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The Dos & Don’ts Of Using Social Media To Find A Job

by Marianne Stenger
Posted: May 24, 2015

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Using social media to find a job can’t be ignored in today’s hypercompetitive job market, and according to research by Telstra more than a quarter of employers in Australia are now using it to screen job candidates. Over a third of these employers also say they have hired someone based on positive things they saw online.

But having a social media presence not only makes you more visible to hiring managers and recruiters looking for people with your skills, qualifications and experience, it can also help you become more proactive in your job search.

If you’re new to using social media as a tool for professional networking rather than socialising and keeping in touch with friends, here are a few dos and don’ts to keep in mind.

The Dos and Don'ts of using social media to find a job


Develop a professional online presence

Social media can help or hinder your job search, so it’s important to make sure that when employers do look you up online, what they find will reflect the same professional image you project in person.

You can do a quick Google search on your name and remove any information you wouldn’t want an employer to see, but keep in mind that the main point is not to hide the fact that you’ve ever been active online, but to make yourself more visible to potential employers.

LinkedIn is usually the first place an employer will look, so take the time to complete your profile with a professional photo and details of your work experience, education, volunteer experiences, hobbies and other skills or interests.

Let others in your network know you’re looking

Let your friends and followers know that you’re looking for a job. Not only will this help you hear about new job opportunities before anyone else does, but if a head hunter or recruiter is using social media to find candidates like yourself, they’ll know you’re available.

Of course, this doesn’t mean you should set your job title to “Unemployed” on LinkedIn or Twitter, as this is unlikely to attract anyone. Instead, describe yourself as a professional in the field you would like to work in, even if you’re new to the industry, and let others know that you’re looking for a new challenge to take on.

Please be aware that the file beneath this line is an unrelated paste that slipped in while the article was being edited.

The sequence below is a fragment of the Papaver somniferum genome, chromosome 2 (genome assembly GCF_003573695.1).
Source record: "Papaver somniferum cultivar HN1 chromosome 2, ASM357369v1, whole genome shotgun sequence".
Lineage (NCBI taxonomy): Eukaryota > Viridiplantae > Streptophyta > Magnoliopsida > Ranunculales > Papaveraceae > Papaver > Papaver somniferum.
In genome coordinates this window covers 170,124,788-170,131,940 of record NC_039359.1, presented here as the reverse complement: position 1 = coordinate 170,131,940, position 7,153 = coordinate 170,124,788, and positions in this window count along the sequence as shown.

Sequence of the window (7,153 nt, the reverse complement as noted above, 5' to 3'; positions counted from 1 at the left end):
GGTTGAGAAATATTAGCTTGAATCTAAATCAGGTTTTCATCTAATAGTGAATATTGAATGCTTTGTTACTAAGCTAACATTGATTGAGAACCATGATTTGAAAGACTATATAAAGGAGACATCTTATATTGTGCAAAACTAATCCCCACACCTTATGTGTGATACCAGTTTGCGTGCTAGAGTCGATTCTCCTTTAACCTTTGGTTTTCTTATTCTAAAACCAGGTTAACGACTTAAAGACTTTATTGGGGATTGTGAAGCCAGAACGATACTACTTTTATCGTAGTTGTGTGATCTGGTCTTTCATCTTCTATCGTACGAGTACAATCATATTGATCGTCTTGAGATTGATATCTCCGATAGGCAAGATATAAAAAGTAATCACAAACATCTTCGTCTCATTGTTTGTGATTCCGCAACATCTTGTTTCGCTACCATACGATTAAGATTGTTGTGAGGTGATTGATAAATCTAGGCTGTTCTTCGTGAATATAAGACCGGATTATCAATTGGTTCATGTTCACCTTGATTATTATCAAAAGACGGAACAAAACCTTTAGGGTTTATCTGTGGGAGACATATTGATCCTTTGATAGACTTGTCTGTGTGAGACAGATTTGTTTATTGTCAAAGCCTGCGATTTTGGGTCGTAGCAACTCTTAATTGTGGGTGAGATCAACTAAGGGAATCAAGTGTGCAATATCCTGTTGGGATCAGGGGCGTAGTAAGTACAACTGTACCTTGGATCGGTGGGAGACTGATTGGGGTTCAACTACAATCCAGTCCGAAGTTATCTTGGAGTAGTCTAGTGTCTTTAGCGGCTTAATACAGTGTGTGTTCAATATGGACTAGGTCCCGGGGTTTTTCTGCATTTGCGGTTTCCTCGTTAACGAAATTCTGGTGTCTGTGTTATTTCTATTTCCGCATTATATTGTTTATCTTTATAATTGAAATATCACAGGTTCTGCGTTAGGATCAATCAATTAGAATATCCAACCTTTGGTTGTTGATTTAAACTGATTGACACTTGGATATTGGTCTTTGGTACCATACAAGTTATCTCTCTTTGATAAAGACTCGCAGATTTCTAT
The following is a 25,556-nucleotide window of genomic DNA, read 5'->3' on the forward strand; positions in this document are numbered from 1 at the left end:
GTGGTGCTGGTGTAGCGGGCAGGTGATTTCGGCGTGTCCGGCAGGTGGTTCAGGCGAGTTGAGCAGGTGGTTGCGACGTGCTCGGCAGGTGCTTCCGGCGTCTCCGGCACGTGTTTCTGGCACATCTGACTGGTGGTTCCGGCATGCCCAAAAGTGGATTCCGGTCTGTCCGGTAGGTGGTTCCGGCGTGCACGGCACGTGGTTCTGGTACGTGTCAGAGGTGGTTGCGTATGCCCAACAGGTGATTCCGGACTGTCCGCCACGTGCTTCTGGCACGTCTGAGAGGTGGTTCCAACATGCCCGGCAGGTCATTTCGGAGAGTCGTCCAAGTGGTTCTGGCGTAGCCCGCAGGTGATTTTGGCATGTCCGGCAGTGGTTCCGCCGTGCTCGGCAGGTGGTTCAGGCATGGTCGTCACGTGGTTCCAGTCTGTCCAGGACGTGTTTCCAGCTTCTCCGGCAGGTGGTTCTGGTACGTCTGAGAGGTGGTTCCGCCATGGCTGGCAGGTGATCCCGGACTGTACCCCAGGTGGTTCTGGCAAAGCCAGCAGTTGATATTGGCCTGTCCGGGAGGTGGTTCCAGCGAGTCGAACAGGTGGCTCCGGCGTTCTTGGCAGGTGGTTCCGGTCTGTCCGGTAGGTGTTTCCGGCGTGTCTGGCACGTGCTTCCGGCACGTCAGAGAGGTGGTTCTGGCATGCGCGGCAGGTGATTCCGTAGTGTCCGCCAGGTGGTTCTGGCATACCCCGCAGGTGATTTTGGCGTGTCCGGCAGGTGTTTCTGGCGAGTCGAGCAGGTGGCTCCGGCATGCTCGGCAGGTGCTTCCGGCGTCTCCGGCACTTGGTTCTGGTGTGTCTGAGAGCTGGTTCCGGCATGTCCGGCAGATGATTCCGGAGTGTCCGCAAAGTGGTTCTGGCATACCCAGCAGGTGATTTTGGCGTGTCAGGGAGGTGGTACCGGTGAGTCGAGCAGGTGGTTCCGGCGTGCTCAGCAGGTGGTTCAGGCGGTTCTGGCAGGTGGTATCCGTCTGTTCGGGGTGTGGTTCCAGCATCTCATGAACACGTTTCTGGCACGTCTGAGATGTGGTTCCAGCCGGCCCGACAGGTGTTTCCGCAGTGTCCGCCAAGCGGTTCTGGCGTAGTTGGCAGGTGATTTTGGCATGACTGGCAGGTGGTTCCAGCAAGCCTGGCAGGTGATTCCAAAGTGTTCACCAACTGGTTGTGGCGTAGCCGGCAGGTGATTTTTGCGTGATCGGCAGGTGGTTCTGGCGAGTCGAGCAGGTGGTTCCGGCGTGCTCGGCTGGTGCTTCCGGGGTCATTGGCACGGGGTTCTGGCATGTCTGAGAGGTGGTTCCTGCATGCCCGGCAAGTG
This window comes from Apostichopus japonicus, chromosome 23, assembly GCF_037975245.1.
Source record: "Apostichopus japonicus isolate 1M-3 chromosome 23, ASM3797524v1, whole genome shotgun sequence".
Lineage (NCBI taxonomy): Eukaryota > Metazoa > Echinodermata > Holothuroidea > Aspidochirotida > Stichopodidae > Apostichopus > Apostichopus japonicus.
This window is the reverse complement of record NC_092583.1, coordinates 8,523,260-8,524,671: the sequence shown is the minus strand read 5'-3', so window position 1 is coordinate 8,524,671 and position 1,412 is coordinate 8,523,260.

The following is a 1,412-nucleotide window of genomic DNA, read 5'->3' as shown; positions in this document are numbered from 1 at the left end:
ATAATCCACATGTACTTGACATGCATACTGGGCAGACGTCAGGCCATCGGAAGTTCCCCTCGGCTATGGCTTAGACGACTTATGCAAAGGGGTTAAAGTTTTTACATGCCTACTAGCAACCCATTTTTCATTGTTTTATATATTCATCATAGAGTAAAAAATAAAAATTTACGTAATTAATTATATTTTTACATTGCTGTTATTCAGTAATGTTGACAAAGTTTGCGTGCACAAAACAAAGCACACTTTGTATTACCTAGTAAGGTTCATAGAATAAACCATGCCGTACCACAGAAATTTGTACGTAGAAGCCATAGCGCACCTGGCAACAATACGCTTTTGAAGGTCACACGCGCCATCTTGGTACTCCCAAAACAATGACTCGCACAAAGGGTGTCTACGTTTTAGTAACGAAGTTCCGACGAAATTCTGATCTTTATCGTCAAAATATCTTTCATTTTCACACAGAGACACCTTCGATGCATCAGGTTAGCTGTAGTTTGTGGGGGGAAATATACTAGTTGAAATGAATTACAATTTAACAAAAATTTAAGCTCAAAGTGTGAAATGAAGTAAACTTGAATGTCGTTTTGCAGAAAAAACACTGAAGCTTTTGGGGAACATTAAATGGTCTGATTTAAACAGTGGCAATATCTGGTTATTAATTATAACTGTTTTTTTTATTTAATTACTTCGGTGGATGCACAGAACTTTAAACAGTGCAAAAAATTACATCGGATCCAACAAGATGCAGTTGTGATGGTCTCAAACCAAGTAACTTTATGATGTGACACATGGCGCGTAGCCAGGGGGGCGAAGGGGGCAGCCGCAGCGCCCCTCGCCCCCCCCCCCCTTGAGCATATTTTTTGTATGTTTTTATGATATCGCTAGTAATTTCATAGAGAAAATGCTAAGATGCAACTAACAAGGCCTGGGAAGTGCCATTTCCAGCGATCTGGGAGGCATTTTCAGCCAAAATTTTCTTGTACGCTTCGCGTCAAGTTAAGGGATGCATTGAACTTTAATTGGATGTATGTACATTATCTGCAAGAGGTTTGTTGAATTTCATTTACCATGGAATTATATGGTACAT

Follow companies and top people in your industry

One of the best things about sites like Facebook and Twitter is that they allow you to follow top companies and people in the industry you would like to work in. This allows you to get to know different company cultures, make new connections and see how others present themselves online, and keep up with the latest industry news.

On LinkedIn, your first step will be connecting with the people you know, whether they’re classmates, previous employers or colleagues and friends. Once you’re connected, you can ask for introductions, recommendations and references.


Share too much information

Sharing a few well-chosen details about your personal experiences and daily life can help you seem more genuine and approachable, but there’s a fine line between showcasing your personality and sharing too much information.

Think carefully before sharing personal details and photos or publically commenting on controversial issues. If it’s something that could be misinterpreted by someone who doesn’t know you or might be a turn off an employer who doesn’t share your religious or political views, it would probably be better to share it privately.

Be too casual

Emoticons and text message lingo should be used sparingly when communicating with people through your blogs, Twitter, LinkedIn or whatever other networks you use professionally.

Poor spelling and grammar or even an overuse of popular slang may cause employers to doubt your ability to communicate effectively and could damage your credibility. Make an effort to remain respectful and professional when approaching anyone online, whether it’s to ask for a recommendation, make an introduction or comment on something they’ve written.  

Take on too much at once

It’s better to have just one up-to-date and active social media account than to jump on board with five or six sites that you don’t have the time to maintain. Start with just one or two sites you feel comfortable with and learn how to use them effectively.

Once you’re in the habit of updating your site regularly and have built up a good following on Twitter or made some valuable connections on LinkedIn, you can think about branching out and trying another site that meets your professional needs.  


Marianne Stenger

Marianne is a London-based freelance Writer and Journalist with extensive experience covering all things learning and development. Her articles have been featured by the likes of ABC Education, The Huffington Post, Lifehacker, and Psych Central.

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